There are some good reasons to look past the Oppo R9s' alarmingly Apple-ish design. First, this follow-up to the Oppo R9 has got killer battery life. Second, the front and rear 16-megapixel cameras are serious business. And third, you can pick up the R9s for a fraction of flagship prices -- AU$600 (around $435 or £350, converted).
The phone does have some shortcomings, like actual rough edges and a needlessly complicated interface, but it's hard to beat the R9s' excellent camera, long battery life and price.
Both front and rear 16-megapixel cameras are some of the R9s' biggest selling points. Developed in conjunction with Sony, the zippy shutter speed, admirable low-light performance and full slew of features and camera modes hit all the sweet spots. Beauty Mode, which is Oppo's custom selfie filter, warrants special mention for making you look amazing. Honestly, don't take selfies without it. Join me in lying to yourself.
The R9s' battery life is outstanding. In testing, it clocked in at just under 16 hours of continuous video playback, which puts it on par with our pick of the midrange, the OnePlus 3T, and hours ahead of the Pixel and iPhone 7. Anecdotally, even an obsessive watcher of battery life like me got a very comfortable two days before I was scrambling for the charging cord.
What's more, the flash charging will give you a couple hours of battery life after just a few minutes of charge. If you're the kind to stray from your desk through the day, you'll be glad the R9s' battery keeps ticking on.
The R9s falls down a little in design. It's a midrange phone, and you can quite literally feel where it's rough around the edges. While it's thin, solid and wraps the big screen with a slim bezel, the tapered sides give the R9s a sharp feel. The aluminium construction stops it from feeling cheap like plastic, but there's no getting around those slightly uncomfortable edges.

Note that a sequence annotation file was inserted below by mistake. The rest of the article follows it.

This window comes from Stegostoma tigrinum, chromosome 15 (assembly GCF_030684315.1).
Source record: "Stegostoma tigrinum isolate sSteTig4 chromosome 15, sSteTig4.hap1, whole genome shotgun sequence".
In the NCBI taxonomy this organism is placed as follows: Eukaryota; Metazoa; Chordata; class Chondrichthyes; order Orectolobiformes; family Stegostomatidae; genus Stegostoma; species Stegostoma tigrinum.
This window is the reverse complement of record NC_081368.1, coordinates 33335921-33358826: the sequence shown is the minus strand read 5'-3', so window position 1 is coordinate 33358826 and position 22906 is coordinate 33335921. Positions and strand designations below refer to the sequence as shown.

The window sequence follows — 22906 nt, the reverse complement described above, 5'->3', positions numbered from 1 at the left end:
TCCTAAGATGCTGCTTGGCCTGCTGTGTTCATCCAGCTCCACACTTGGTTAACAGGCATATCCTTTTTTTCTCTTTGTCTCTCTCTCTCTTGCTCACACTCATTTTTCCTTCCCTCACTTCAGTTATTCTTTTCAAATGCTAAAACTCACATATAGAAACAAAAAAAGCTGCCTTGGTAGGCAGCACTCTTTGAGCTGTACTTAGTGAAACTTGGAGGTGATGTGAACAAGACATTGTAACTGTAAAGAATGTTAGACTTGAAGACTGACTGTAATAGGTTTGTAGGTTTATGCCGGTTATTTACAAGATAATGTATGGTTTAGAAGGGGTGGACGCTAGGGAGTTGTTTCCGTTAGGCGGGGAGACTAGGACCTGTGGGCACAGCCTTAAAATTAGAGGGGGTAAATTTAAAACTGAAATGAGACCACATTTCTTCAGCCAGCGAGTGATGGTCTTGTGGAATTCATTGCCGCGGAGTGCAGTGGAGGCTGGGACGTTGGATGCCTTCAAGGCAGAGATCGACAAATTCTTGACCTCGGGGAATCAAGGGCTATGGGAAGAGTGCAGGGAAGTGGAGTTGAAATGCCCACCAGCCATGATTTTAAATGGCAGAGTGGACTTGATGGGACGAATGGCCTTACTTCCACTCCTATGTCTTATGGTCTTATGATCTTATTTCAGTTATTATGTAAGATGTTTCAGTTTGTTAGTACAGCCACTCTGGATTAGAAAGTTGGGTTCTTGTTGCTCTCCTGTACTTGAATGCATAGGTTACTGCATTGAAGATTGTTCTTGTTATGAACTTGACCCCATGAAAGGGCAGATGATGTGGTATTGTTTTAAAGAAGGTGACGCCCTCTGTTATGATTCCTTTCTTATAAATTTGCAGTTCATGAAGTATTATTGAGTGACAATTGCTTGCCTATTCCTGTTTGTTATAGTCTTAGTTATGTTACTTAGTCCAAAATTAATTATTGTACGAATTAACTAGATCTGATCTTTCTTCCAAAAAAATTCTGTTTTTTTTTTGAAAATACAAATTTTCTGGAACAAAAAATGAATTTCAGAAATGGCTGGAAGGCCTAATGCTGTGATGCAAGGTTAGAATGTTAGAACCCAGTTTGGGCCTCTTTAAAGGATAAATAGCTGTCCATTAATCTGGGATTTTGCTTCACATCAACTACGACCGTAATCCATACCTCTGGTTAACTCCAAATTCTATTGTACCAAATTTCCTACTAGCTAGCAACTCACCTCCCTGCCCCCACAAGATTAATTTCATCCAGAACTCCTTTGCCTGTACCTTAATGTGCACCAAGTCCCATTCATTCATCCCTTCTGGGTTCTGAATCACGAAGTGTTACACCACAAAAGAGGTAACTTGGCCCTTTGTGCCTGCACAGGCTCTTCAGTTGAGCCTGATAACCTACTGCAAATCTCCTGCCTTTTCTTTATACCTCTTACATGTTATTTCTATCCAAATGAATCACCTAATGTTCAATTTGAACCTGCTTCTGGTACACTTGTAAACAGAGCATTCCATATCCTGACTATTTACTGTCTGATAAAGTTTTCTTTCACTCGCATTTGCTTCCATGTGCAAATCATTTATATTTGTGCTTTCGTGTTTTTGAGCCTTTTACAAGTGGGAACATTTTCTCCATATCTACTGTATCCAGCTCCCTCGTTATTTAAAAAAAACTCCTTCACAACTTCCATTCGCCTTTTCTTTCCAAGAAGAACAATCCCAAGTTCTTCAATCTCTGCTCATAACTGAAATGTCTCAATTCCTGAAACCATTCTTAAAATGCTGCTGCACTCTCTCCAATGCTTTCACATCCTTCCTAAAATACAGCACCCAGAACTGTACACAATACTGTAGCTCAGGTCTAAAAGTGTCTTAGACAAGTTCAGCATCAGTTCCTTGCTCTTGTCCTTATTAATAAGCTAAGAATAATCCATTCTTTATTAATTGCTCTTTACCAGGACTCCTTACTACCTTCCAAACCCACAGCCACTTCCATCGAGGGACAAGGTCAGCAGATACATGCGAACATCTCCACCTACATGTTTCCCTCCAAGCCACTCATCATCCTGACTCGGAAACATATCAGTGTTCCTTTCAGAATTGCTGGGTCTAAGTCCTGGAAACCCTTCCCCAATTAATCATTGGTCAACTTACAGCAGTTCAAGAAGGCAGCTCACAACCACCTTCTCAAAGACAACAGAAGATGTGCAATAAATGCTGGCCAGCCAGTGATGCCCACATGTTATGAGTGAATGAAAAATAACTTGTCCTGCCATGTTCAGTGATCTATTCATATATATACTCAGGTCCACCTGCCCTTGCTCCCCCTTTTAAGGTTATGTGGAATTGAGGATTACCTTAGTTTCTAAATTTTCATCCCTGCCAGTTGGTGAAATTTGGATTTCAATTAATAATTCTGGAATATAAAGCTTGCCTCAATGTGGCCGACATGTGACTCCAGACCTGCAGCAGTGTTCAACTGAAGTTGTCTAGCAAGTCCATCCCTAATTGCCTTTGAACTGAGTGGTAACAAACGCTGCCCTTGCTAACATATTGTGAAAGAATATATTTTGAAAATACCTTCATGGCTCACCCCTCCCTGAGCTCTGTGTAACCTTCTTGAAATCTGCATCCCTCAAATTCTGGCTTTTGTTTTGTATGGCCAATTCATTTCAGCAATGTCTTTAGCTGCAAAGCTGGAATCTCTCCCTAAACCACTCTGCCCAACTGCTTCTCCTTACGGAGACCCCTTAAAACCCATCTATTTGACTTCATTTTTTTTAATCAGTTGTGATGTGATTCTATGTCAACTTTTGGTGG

The R9s is powered by the new version of Oppo's own ColorOS 3.0, which is itself based on Google's 2015 operating system, Android 6.0. Coming to this from a pure Android experience (in Google's own Pixel XL), Oppo's take on Android lacks the polish that comes with Google's deft touches, and there are some downright confusing interface choices.
For example, pulling down on the screen gives you quick-access settings like Wi-Fi and brightness, rather than your notifications. Those live a second swipe off to the right, which felt like an odd, unwelcome extra step. It was also much harder to customise my home screens and apps here, which is unfortunate because personalising the experience is exactly what Android is about.
This feels especially frustrating considering Oppo adds so many other useful touches, like a tap-to-mute feature when you hit the volume buttons, gesture controls that let you draw a letter on the lock screen to launch certain apps and a current-memory usage meter you can see from your app drawer.
The Oppo R9s really shines when you compare it to other midrange phones. It isn't going to go 12 rounds against flagships -- it'll get few licks in on the twice-as-pricey iPhone 7 or Pixel if you're looking at battery life -- but it outclasses the Huawei Honor 8 (camera), Alcatel's Idol 4S (processing power) and the Moto G4 Play (screen size).
The OnePlus 3 and 3T remain the gold standard in budget phones thanks to magnificent performance and a very minimalist OS, for the same price as the R9s. The online-store only model for the OnePlus phones can definitely lead to some availability issues, and it's a close run race. Considering its camera, battery life and price, the Oppo R9s is hard to pass up